The Oriental Saloon opened at the intersection of Fifth and Allen streets in Tombstone, Arizona Territory, in the summer of 1880, as news of the mining camp's mineral wealth attracted visionaries and villains, outlaws and lawmen, to the barren Arizona desert. Despite attempts at civilizing the place, the frontier element seemed always to have the upper hand. Respectable people avoided whole sections of the town, gunfights were not uncommon, and the unlucky ones were shipped to Boot Hill for a quick burial. The boom went bust in less than a decade, but the Oriental Saloon was there to witness all of Tombstone's ups and downs.
On July 22, 1880, the Tombstone Epitaph newspaper reported on the opening of the newest and grandest saloon in town, calling the Oriental "the most elegantly furnished saloon this side of the Golden Gate." It was intended to be a high-class establishment catering to high-rollers, but frontier violence found its way there too: Tombstone diarist George W. Parsons called the Oriental "a regular slaughterhouse," and wrote that "some of the boys will have to be boxed and sent home yet if they don't behave themselves. Faro, whiskey, and bad women will beat anyone."
Acclaimed gunslinger, peace officer, and gambler Wyatt Earp (seated, second from left) arrived in Tombstone in December 1879. He and his brothers did not come to town in search of six-shooter immortality; like everyone else who flocked to Tombstone, Wyatt Earp sought to get rich by investing in mining or opening businesses in town. A few months after the Oriental Saloon opened, Earp gained control of the lucrative gambling tables and brought in some equally famous friends to help him run the place: Luke Short (standing, second from left) and Bat Masterson (standing, third from left).
The first significant gunfight at the Oriental Saloon took place in October 1880, and involved everyone's favorite scoundrel, the Southern-born gambler and gunslinger John Henry "Doc" Holliday. Doc was kicked out of the bar by proprietor M.E. "Milt" Joyce, but Doc soon returned with a pistol and opened fire from the doorway. He hit the bartender, a man named Parker, and managed to "wing" Joyce as well. Joyce disarmed Holliday and struck him with his own six-shooter, until the law arrived in the form of Pima County Deputy Sheriff Wyatt Earp. Earp arrested everyone involved in the fracas. At this point Doc had been in Tombstone for about a month.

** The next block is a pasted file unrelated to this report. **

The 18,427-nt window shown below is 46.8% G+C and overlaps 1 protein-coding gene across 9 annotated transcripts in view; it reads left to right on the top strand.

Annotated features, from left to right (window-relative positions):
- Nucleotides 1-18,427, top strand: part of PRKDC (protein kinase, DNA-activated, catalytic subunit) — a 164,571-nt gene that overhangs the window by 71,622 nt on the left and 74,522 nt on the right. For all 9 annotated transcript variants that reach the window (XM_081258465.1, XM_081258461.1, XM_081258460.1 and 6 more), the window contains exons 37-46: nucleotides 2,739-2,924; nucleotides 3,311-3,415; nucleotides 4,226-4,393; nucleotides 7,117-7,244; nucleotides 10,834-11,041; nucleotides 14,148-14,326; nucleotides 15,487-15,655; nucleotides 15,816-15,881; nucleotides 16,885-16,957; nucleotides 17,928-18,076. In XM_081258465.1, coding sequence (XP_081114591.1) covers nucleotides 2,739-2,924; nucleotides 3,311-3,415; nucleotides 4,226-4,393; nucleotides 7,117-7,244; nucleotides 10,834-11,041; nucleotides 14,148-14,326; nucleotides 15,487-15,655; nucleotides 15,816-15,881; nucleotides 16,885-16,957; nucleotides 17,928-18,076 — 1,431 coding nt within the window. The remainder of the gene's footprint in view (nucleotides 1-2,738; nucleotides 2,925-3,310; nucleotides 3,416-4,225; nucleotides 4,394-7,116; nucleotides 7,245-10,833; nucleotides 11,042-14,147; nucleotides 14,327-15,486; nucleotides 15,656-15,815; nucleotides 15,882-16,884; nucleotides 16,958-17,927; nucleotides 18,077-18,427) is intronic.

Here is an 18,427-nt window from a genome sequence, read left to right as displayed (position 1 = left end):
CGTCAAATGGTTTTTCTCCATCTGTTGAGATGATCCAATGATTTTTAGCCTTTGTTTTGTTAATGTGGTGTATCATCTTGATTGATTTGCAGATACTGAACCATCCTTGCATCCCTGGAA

One of the most colorful gunfighters to inhabit the Oriental Saloon, as both a customer and an employee, was known as "Buckskin Frank" Leslie. Leslie appeared in Tombstone in 1880 and claimed to have known all the greats, from James Butler Hickok to Buffalo Bill Cody. Documentation remains scarce. Leslie was employed as a bartender at the Crystal Palace Saloon, and soon found comparable work at the Oriental. While working at the Oriental in November 1882, Leslie shot and killed one of the last surviving members of the defunct Clanton gang, William Floyd Claiborne, after a saloon argument turned physical and Claiborne threatened Leslie's life.
Following the March 1882 assassination of his brother, Morgan, Wyatt Earp abandoned his considerable holdings in the Tombstone mining district: real estate, mining and water rights, and his interest in the Oriental Saloon. The Earps relocated to and became identified with southern California, and while Tombstone would soon forget about the likes of Wyatt Earp and Doc Holliday, Earp's decision to leave was a disaster for the Oriental Saloon. The place quickly regained its "slaughterhouse" reputation as fights became the rule, rather than the exception, and the better class of gamblers took their business to the Bird Cage Theater or the elegant Crystal Palace Saloon. The writing was on the wall for the once-mighty Oriental Saloon.
Oriental Saloon proprietor Milt Joyce, who also owned a ranch outside Tombstone and served on the Cochise County board of supervisors, gave up on his dream and closed the Oriental a few years after its triumphant grand opening. He took an offer to run a saloon in California. The Oriental went from being the toast of the town to a grocery store, and then a drug store, in a matter of years. Eventually the famed Oriental Saloon was purchased and restored by attorney Bob "Bobcat" Cattany in 1970, and today the Cattany family remain the loving guardians of this historic landmark.
In February 2019, R.J. Herrig, owner of the Crystal Palace Saloon, took over the operation of the Oriental Saloon (which had most recently served as a clothing store and souvenir shop), determined to return the historic property to its former glory as the Oriental Saloon. In May 2019, the saloon resumed operation as a full-service bar with authentic Old West hospitality! R.J. and his staff are pleased to welcome you to the new and improved Tombstone landmark, the Oriental Saloon!